The World Explored, the World Suffered Education Issue Nr. 25 December 2019 - Page 13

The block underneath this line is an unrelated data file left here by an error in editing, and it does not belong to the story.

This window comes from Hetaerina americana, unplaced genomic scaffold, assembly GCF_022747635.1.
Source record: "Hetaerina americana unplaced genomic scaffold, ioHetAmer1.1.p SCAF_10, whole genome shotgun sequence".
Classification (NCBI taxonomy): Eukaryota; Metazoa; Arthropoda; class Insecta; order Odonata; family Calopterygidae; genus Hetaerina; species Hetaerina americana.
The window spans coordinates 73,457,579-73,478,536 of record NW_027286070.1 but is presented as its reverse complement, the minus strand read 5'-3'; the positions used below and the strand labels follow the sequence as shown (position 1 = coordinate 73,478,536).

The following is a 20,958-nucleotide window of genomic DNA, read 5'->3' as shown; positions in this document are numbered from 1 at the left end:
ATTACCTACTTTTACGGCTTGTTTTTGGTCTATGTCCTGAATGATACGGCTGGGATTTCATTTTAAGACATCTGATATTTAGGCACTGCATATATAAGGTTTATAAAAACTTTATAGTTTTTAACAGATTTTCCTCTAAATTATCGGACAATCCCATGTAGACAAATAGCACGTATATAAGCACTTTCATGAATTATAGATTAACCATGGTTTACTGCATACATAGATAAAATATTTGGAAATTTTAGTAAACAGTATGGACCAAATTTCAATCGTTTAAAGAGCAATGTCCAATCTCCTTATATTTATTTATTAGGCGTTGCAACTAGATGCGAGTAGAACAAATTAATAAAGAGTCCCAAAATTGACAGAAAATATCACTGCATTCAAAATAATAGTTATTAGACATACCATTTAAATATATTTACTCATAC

right only exists if someone(a government, the United Nations) has a duty to protect it. This political position assumes a Kantian ethical position in which intentions play a decisive role in contradistinction to consequences. The author produces a number of examples of new rulers in India who it is claimed were concerned only with enriching themselves. It is not clear from the text whether the author believed that this was encouraged or sanctioned by the British government and it is in this context that he claims that whether we believe imperialism was good or evil it actually created the powerful world we live in including the scientific theories or ideologies we use to assess it. It is not clear what the author means by ideologies but one suspects that they are not connected to what he would regard as the "old" knowledge of the good which comes from the Philosophies of Aristotle and Kant that eventually gave rise to the objective idea of human rights so important in the world today. It is, however, admitted that science can be used for "sinister ends" the right to rule over non-Europeans on the grounds of a "proof" of their superiority as a race. What did this so-called "proof" look like, one wonders? Philosophically, it is quite clear that the relative concepts of "superior and inferior" are constructs of what Philosophers call the "naturalistic fallacy". The so-called "proof" moves from the acknowledgment of a number of facts(so-called is-statements) to an ought statement, namely that a particular group of people "ought to rule". This realm of value judgments is a realm that science and its concern with observation and collecting the totality of facts is something that as Wittgenstein claimed "must be passed over in silence" because the assumptions do not allow anything to be said. The problem is that scientists want to use their assumptions in an area they cannot be used in, and consequently end up producing "proofs" of the above kind that incidentally proved very useful for Hitler and Stalin. Wittgenstein in his early work at least had the academic honesty to stay silent on the issue of values and he realized in his later work that he needed to abandon his "scientific" assumptions if he was to say anything meaningful in this area of Philosophy. Hitler and Wittgenstein apparently attended the same Gymnasium school. The Postmodernist form of this "scientism" is the contention that human rights are a figment of our imagination and science and culture are viruses that care nothing for their hosts. "Culture" or the created word "culturism" is also discussed in the above context and it is claimed that perhaps superiority should be characterized in terms of cultural history rather than races.